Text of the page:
Úrsula Oswald Spring, Serena Eréndira Serrano Oswald (Eds.): Risks, Violence, Security and Peace in Latin America. 40 Years of the Latin American Council of Peace Research (CLAIP) (Cham: Springer International Publishing, 2018).
ISBN: 978-3-319-73807-9 (Softcover)
ISBN: 978-3-319-73808-6 (EBook)
Doi: 10.1007/978-3-319-73808-6_ (add chapter no.)
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- Analyses social and environmental conflicts and peace processes in Latin America
- Addresses security, drug war, extractivism, development, human rights, peace education and peacebuilding
- Focuses on human rights and environmental risks, indigenous and marginal people
- Proposes sustainable development, just peace and peacebuilding as a constructive responses in the most violent and most biodiverse region
- Offers alternative perspectives of global networks, and scientific and youth organisations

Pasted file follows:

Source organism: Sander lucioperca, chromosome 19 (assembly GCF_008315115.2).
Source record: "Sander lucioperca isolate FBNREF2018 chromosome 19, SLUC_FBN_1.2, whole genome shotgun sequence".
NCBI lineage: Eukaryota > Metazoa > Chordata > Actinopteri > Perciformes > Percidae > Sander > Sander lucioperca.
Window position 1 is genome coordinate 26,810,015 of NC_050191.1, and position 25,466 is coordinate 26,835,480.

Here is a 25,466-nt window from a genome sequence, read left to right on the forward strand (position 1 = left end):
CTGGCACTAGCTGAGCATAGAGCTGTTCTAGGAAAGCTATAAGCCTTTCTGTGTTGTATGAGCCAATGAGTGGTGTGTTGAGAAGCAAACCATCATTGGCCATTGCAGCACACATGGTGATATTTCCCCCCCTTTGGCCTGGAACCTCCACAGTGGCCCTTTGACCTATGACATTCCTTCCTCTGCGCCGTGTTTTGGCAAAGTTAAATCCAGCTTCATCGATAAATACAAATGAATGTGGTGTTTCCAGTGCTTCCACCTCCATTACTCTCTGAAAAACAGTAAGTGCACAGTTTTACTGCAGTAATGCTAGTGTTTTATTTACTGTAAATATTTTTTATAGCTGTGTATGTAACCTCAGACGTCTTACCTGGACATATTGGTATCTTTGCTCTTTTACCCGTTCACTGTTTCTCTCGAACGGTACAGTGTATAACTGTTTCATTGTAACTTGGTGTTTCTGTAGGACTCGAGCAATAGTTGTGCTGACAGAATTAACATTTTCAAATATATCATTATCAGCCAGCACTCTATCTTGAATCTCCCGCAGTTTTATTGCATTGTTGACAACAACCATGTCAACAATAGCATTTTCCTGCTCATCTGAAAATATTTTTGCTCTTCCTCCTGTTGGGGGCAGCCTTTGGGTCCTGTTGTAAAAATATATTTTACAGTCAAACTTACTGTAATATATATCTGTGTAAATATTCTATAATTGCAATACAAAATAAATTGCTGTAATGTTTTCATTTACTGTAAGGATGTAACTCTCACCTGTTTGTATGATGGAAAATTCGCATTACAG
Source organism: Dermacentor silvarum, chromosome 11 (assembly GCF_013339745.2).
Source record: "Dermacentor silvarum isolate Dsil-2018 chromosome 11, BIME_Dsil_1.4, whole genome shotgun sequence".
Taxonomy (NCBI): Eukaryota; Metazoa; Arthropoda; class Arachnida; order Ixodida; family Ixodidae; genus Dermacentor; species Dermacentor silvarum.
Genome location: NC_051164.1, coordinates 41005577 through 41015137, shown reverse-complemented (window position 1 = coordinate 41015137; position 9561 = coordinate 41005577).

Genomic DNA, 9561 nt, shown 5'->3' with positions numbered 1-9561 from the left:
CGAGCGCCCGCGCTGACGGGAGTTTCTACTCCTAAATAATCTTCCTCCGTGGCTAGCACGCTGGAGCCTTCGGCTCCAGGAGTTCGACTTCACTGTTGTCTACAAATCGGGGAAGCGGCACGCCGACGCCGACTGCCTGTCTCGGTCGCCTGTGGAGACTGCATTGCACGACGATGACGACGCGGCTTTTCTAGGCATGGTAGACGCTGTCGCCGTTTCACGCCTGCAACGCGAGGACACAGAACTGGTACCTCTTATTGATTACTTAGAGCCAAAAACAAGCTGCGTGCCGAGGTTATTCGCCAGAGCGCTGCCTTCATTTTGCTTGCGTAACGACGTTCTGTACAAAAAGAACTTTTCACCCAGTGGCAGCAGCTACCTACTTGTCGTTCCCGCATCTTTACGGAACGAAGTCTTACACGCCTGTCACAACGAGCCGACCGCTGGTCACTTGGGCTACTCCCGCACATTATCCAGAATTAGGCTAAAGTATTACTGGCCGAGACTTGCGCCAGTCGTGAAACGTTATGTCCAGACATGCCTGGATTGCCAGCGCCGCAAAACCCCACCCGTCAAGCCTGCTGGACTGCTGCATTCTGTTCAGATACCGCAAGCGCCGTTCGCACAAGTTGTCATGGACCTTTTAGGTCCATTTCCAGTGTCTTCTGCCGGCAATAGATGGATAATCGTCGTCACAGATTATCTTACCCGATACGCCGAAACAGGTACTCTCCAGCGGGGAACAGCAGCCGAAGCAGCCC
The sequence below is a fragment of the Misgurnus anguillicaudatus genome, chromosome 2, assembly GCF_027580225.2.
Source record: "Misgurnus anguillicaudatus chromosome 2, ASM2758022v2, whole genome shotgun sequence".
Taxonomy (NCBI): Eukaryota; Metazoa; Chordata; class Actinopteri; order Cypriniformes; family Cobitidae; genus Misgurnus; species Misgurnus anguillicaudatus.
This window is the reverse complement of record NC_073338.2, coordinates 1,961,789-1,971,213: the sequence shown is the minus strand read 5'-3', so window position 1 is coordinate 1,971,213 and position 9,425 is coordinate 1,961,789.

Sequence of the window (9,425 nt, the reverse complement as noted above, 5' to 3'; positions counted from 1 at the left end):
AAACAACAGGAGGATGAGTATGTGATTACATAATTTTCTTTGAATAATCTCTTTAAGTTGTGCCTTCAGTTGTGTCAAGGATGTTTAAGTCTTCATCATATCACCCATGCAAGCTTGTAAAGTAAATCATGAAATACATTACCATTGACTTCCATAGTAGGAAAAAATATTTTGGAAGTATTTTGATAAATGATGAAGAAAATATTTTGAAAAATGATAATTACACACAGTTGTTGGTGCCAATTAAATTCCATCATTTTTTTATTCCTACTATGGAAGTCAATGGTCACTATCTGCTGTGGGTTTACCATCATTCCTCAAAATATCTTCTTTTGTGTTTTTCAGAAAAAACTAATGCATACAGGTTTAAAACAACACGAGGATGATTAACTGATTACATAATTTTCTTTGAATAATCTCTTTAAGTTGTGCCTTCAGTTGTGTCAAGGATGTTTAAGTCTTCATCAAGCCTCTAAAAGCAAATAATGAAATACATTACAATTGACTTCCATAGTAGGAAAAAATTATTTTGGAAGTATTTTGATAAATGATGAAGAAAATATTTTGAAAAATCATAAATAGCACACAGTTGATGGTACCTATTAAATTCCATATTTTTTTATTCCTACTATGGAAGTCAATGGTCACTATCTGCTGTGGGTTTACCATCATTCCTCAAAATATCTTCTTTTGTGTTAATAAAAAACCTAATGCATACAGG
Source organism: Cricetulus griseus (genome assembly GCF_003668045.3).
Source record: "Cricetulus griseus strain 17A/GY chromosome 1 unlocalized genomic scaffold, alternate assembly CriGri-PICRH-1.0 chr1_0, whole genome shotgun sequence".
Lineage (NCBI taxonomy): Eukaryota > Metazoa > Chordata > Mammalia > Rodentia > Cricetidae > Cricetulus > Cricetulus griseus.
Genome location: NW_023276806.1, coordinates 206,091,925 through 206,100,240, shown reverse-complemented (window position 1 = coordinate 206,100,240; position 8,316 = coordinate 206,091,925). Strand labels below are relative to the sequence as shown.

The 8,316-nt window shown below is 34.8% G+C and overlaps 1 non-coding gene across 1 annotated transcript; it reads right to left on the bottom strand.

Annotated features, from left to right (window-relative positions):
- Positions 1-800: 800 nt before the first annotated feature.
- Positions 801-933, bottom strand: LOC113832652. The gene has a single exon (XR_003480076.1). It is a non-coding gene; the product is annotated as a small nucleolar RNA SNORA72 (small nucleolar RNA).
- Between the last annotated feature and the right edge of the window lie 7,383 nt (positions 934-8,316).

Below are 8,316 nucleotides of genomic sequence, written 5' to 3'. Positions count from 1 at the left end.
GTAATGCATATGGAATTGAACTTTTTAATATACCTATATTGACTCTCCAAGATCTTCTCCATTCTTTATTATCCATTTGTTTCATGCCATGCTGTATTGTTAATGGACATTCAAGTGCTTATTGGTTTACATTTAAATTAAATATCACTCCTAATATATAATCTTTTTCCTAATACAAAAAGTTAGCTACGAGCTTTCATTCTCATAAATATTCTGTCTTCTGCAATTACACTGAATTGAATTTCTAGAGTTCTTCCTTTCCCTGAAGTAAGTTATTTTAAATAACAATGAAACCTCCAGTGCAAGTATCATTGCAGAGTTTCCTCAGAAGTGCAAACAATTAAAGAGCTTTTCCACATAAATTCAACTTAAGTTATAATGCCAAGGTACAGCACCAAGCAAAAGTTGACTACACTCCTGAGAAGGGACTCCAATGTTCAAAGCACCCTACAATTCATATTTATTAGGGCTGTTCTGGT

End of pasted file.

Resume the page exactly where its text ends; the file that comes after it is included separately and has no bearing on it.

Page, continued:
During the past 40 years of the Latin American Council for Peace Research (CLAIP) regional conditions have worsened. This book analyses the war against drugs, violence in streets, schools and families, and mining conflicts. It examines nonviolent negotiations, human rights, peacebuilding and education, explores security in cyberspace and proposes ways to overcome xenophobia, white supremacy, sexism, and homophobia, especially when social inequality increases injustice and violence. Environmental justice was crucial in the recent peace process in Colombia, and is equally crucial in other countries where indigenous people are losing their livelihoods and identity. Climate change is seriously threatening Latin America and the Caribbean, where poor women in particular are exposed to losing their life and well-being, and are forced to migrate. Since the end of the Cold War, capitalism has aggravated the life conditions of poor people. The neoliberal dismantling of the State has reduced their rights and well-being in favour of commercial enterprises. The youth of today are not only the sector most exposed to violence, but also represent the future for a different approach to managing human relations and nature.